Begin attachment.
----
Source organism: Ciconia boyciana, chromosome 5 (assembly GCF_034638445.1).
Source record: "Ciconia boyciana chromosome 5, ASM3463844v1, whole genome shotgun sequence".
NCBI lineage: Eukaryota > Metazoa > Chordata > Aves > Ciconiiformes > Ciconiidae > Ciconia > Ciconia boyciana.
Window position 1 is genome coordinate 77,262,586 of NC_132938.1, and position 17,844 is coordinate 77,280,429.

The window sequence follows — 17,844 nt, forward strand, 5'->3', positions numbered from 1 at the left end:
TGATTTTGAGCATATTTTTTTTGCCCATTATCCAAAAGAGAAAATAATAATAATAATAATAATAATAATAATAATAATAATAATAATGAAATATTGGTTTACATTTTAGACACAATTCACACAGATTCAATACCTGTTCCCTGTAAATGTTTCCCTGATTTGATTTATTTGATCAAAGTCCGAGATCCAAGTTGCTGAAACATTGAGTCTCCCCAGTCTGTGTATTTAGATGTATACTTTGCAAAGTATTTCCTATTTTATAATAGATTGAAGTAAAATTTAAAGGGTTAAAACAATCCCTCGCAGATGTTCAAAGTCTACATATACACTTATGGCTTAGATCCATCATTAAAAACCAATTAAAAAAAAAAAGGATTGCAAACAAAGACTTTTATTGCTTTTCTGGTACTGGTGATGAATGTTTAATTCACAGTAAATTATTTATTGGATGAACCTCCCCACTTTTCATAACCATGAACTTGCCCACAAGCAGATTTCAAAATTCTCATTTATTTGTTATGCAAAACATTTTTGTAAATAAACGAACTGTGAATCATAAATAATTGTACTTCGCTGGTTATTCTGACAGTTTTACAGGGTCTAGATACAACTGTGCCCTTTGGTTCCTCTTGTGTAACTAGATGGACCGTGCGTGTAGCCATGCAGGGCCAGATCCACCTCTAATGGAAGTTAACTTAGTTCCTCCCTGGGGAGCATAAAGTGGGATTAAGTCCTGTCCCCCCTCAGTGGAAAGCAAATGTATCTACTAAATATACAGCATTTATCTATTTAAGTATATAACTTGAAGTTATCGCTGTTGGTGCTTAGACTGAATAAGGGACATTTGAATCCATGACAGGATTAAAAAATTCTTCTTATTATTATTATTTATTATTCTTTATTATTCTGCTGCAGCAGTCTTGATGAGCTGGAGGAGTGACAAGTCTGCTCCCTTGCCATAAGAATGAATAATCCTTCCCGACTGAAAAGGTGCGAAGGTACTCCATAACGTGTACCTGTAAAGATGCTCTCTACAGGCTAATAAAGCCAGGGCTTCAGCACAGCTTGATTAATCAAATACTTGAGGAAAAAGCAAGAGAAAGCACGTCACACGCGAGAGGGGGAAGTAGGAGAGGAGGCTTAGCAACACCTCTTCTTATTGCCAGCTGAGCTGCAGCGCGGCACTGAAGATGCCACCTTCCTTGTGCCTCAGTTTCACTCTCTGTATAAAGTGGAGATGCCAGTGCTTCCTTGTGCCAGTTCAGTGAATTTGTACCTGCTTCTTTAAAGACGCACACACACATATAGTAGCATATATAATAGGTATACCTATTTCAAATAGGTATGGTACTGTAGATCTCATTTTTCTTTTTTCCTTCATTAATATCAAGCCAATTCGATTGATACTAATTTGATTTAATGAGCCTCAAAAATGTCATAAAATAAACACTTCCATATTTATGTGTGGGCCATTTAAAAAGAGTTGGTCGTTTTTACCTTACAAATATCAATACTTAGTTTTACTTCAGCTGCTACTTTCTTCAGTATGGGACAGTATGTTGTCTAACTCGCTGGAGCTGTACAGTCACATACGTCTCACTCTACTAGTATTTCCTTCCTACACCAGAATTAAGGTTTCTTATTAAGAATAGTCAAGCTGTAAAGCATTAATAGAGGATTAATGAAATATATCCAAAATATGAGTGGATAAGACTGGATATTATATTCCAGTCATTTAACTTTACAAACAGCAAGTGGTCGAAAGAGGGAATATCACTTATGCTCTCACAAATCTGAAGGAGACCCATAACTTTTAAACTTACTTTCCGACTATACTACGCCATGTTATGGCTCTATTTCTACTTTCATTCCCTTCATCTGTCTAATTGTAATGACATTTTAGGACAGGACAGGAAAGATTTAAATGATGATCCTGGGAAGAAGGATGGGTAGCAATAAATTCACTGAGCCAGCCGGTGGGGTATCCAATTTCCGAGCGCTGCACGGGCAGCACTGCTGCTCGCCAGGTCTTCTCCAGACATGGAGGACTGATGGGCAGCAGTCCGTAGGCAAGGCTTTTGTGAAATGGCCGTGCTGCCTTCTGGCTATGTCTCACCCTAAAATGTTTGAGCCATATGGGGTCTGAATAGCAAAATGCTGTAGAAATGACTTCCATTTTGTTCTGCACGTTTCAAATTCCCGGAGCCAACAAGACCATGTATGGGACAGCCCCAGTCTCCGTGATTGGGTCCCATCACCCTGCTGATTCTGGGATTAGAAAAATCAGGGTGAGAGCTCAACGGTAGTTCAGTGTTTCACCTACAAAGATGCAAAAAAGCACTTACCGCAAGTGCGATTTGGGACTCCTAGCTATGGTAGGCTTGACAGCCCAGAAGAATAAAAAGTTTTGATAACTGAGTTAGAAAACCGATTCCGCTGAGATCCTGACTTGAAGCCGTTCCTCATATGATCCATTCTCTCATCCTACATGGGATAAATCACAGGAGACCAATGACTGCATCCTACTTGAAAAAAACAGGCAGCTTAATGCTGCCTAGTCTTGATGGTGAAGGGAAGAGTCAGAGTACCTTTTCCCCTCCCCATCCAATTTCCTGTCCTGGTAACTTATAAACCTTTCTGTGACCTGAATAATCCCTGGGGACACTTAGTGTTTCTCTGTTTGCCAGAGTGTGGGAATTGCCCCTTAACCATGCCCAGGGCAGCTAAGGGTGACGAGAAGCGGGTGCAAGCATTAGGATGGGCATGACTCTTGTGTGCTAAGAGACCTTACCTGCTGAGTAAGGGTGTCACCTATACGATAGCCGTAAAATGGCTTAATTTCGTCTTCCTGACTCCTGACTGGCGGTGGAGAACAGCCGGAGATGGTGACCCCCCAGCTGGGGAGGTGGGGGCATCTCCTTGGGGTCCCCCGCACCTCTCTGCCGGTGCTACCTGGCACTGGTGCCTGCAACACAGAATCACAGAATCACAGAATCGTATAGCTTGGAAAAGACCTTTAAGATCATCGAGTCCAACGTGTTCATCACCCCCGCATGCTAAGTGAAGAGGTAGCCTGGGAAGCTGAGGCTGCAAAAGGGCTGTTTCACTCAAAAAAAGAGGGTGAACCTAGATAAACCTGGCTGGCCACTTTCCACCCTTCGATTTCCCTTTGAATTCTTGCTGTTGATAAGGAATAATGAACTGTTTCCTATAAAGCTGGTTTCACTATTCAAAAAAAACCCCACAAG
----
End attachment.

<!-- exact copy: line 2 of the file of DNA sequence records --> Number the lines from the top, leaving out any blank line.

Source record: "Ciconia boyciana chromosome 5, ASM3463844v1, whole genome shotgun sequence".